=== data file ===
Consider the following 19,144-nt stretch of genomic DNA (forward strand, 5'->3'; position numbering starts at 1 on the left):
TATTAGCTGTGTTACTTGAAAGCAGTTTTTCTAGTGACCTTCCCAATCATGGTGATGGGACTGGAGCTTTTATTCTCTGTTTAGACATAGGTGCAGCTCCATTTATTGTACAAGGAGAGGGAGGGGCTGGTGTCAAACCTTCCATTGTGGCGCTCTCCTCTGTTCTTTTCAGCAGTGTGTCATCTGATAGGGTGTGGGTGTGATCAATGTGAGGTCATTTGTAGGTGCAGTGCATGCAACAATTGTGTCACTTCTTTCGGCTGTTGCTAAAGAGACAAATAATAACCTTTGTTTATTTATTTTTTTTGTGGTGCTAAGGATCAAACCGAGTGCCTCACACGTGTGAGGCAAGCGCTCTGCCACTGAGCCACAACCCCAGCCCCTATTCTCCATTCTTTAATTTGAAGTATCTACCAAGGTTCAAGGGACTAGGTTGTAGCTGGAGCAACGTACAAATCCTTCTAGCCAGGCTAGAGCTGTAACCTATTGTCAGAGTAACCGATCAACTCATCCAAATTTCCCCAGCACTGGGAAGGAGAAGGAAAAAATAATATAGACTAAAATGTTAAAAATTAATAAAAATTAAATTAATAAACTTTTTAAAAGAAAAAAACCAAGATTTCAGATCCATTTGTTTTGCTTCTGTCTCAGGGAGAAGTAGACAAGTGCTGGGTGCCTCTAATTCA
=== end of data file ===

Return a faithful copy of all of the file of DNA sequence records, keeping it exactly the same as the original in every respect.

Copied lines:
Consider the following 19,144-nt stretch of genomic DNA (forward strand, 5'->3'; position numbering starts at 1 on the left):
TATTAGCTGTGTTACTTGAAAGCAGTTTTTCTAGTGACCTTCCCAATCATGGTGATGGGACTGGAGCTTTTATTCTCTGTTTAGACATAGGTGCAGCTCCATTTATTGTACAAGGAGAGGGAGGGGCTGGTGTCAAACCTTCCATTGTGGCGCTCTCCTCTGTTCTTTTCAGCAGTGTGTCATCTGATAGGGTGTGGGTGTGATCAATGTGAGGTCATTTGTAGGTGCAGTGCATGCAACAATTGTGTCACTTCTTTCGGCTGTTGCTAAAGAGACAAATAATAACCTTTGTTTATTTATTTTTTTTGTGGTGCTAAGGATCAAACCGAGTGCCTCACACGTGTGAGGCAAGCGCTCTGCCACTGAGCCACAACCCCAGCCCCTATTCTCCATTCTTTAATTTGAAGTATCTACCAAGGTTCAAGGGACTAGGTTGTAGCTGGAGCAACGTACAAATCCTTCTAGCCAGGCTAGAGCTGTAACCTATTGTCAGAGTAACCGATCAACTCATCCAAATTTCCCCAGCACTGGGAAGGAGAAGGAAAAAATAATATAGACTAAAATGTTAAAAATTAATAAAAATTAAATTAATAAACTTTTTAAAAGAAAAAAACCAAGATTTCAGATCCATTTGTTTTGCTTCTGTCTCAGGGAGAAGTAGACAAGTGCTGGGTGCCTCTAATTCA